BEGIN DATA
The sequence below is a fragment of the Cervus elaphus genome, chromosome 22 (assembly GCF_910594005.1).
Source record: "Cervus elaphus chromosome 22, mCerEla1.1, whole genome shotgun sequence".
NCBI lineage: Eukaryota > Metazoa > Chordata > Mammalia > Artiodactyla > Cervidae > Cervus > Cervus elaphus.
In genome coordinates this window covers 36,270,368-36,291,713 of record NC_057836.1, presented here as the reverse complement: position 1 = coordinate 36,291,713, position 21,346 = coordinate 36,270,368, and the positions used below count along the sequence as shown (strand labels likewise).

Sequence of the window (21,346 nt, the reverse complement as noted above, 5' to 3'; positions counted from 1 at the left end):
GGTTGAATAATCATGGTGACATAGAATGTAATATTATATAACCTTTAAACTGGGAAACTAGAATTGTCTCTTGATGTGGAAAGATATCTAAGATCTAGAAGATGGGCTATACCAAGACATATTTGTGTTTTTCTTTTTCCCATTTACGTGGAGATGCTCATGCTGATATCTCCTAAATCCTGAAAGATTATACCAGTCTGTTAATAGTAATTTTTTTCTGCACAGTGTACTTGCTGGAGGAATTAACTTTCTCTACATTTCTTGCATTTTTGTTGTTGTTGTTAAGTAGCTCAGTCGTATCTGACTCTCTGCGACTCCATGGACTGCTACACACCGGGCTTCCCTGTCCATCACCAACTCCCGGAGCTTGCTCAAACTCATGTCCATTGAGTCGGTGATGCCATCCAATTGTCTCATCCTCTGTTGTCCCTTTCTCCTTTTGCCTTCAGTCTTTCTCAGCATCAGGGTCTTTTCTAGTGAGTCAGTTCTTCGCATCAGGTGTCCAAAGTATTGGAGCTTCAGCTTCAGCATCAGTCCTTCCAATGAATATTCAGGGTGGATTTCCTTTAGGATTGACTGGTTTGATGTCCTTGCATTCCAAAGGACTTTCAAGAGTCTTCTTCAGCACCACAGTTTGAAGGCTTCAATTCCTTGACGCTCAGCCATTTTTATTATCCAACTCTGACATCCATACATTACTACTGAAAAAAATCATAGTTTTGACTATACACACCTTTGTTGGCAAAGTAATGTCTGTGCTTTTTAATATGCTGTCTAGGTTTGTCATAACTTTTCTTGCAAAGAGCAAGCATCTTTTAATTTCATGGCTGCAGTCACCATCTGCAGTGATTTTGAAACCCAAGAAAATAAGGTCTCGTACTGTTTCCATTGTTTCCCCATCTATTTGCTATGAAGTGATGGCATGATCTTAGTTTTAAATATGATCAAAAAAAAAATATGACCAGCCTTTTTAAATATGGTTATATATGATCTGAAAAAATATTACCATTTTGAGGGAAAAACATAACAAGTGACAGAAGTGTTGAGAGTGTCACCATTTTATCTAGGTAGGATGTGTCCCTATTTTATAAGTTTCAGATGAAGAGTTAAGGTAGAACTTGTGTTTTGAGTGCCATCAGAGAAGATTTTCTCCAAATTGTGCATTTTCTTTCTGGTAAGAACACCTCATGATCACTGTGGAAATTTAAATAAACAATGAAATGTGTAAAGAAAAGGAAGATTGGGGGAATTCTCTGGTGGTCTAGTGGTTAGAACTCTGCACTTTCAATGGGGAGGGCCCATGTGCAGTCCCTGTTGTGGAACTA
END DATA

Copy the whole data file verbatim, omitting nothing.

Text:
The sequence below is a fragment of the Cervus elaphus genome, chromosome 22 (assembly GCF_910594005.1).
Source record: "Cervus elaphus chromosome 22, mCerEla1.1, whole genome shotgun sequence".
NCBI lineage: Eukaryota > Metazoa > Chordata > Mammalia > Artiodactyla > Cervidae > Cervus > Cervus elaphus.
In genome coordinates this window covers 36,270,368-36,291,713 of record NC_057836.1, presented here as the reverse complement: position 1 = coordinate 36,291,713, position 21,346 = coordinate 36,270,368, and the positions used below count along the sequence as shown (strand labels likewise).

Sequence of the window (21,346 nt, the reverse complement as noted above, 5' to 3'; positions counted from 1 at the left end):
GGTTGAATAATCATGGTGACATAGAATGTAATATTATATAACCTTTAAACTGGGAAACTAGAATTGTCTCTTGATGTGGAAAGATATCTAAGATCTAGAAGATGGGCTATACCAAGACATATTTGTGTTTTTCTTTTTCCCATTTACGTGGAGATGCTCATGCTGATATCTCCTAAATCCTGAAAGATTATACCAGTCTGTTAATAGTAATTTTTTTCTGCACAGTGTACTTGCTGGAGGAATTAACTTTCTCTACATTTCTTGCATTTTTGTTGTTGTTGTTAAGTAGCTCAGTCGTATCTGACTCTCTGCGACTCCATGGACTGCTACACACCGGGCTTCCCTGTCCATCACCAACTCCCGGAGCTTGCTCAAACTCATGTCCATTGAGTCGGTGATGCCATCCAATTGTCTCATCCTCTGTTGTCCCTTTCTCCTTTTGCCTTCAGTCTTTCTCAGCATCAGGGTCTTTTCTAGTGAGTCAGTTCTTCGCATCAGGTGTCCAAAGTATTGGAGCTTCAGCTTCAGCATCAGTCCTTCCAATGAATATTCAGGGTGGATTTCCTTTAGGATTGACTGGTTTGATGTCCTTGCATTCCAAAGGACTTTCAAGAGTCTTCTTCAGCACCACAGTTTGAAGGCTTCAATTCCTTGACGCTCAGCCATTTTTATTATCCAACTCTGACATCCATACATTACTACTGAAAAAAATCATAGTTTTGACTATACACACCTTTGTTGGCAAAGTAATGTCTGTGCTTTTTAATATGCTGTCTAGGTTTGTCATAACTTTTCTTGCAAAGAGCAAGCATCTTTTAATTTCATGGCTGCAGTCACCATCTGCAGTGATTTTGAAACCCAAGAAAATAAGGTCTCGTACTGTTTCCATTGTTTCCCCATCTATTTGCTATGAAGTGATGGCATGATCTTAGTTTTAAATATGATCAAAAAAAAAATATGACCAGCCTTTTTAAATATGGTTATATATGATCTGAAAAAATATTACCATTTTGAGGGAAAAACATAACAAGTGACAGAAGTGTTGAGAGTGTCACCATTTTATCTAGGTAGGATGTGTCCCTATTTTATAAGTTTCAGATGAAGAGTTAAGGTAGAACTTGTGTTTTGAGTGCCATCAGAGAAGATTTTCTCCAAATTGTGCATTTTCTTTCTGGTAAGAACACCTCATGATCACTGTGGAAATTTAAATAAACAATGAAATGTGTAAAGAAAAGGAAGATTGGGGGAATTCTCTGGTGGTCTAGTGGTTAGAACTCTGCACTTTCAATGGGGAGGGCCCATGTGCAGTCCCTGTTGTGGAACTA